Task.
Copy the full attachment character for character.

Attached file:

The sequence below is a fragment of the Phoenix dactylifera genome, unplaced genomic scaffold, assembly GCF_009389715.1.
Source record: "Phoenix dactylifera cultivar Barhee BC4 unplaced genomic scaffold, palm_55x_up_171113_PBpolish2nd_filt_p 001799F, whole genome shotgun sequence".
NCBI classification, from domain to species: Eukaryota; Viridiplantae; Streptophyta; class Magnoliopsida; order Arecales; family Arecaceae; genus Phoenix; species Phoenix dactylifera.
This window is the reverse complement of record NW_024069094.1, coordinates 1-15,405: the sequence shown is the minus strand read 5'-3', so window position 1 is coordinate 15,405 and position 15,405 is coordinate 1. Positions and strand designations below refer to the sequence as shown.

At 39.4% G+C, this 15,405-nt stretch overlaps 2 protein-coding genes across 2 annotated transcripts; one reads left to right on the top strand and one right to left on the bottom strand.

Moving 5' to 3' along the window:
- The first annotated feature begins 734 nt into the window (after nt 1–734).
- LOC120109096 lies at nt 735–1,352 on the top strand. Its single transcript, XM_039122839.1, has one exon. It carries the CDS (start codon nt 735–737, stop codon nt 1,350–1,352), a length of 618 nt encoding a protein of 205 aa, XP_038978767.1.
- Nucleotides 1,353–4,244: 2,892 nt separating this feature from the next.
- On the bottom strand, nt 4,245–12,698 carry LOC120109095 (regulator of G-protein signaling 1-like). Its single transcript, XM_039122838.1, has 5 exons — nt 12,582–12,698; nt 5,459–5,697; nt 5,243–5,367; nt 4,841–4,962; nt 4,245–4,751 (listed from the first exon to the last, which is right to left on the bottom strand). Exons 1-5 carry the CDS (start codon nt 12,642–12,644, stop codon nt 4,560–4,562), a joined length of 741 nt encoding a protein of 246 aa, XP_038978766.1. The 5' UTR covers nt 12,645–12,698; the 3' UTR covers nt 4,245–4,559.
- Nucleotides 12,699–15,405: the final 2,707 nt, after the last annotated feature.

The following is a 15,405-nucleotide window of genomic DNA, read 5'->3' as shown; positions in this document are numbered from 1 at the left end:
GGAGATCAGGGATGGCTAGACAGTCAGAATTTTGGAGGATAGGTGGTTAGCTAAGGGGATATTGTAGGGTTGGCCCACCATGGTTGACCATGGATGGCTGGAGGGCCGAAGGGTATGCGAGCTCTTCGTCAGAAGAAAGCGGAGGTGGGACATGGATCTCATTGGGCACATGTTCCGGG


The sequence below is a fragment of the Phoenix dactylifera genome, unplaced genomic scaffold, assembly GCF_009389715.1.
Source record: "Phoenix dactylifera cultivar Barhee BC4 unplaced genomic scaffold, palm_55x_up_171113_PBpolish2nd_filt_p 001799F, whole genome shotgun sequence".
NCBI classification, from domain to species: Eukaryota; Viridiplantae; Streptophyta; class Magnoliopsida; order Arecales; family Arecaceae; genus Phoenix; species Phoenix dactylifera.
This window is the reverse complement of record NW_024069094.1, coordinates 1-15,405: the sequence shown is the minus strand read 5'-3', so window position 1 is coordinate 15,405 and position 15,405 is coordinate 1. Positions and strand designations below refer to the sequence as shown.

At 39.4% G+C, this 15,405-nt stretch overlaps 2 protein-coding genes across 2 annotated transcripts; one reads left to right on the top strand and one right to left on the bottom strand.

Moving 5' to 3' along the window:
- The first annotated feature begins 734 nt into the window (after nt 1–734).
- LOC120109096 lies at nt 735–1,352 on the top strand. Its single transcript, XM_039122839.1, has one exon. It carries the CDS (start codon nt 735–737, stop codon nt 1,350–1,352), a length of 618 nt encoding a protein of 205 aa, XP_038978767.1.
- Nucleotides 1,353–4,244: 2,892 nt separating this feature from the next.
- On the bottom strand, nt 4,245–12,698 carry LOC120109095 (regulator of G-protein signaling 1-like). Its single transcript, XM_039122838.1, has 5 exons — nt 12,582–12,698; nt 5,459–5,697; nt 5,243–5,367; nt 4,841–4,962; nt 4,245–4,751 (listed from the first exon to the last, which is right to left on the bottom strand). Exons 1-5 carry the CDS (start codon nt 12,642–12,644, stop codon nt 4,560–4,562), a joined length of 741 nt encoding a protein of 246 aa, XP_038978766.1. The 5' UTR covers nt 12,645–12,698; the 3' UTR covers nt 4,245–4,559.
- Nucleotides 12,699–15,405: the final 2,707 nt, after the last annotated feature.

The following is a 15,405-nucleotide window of genomic DNA, read 5'->3' as shown; positions in this document are numbered from 1 at the left end:
GGAGATCAGGGATGGCTAGACAGTCAGAATTTTGGAGGATAGGTGGTTAGCTAAGGGGATATTGTAGGGTTGGCCCACCATGGTTGACCATGGATGGCTGGAGGGCCGAAGGGTATGCGAGCTCTTCGTCAGAAGAAAGCGGAGGTGGGACATGGATCTCATTGGGCACATGTTCCGGG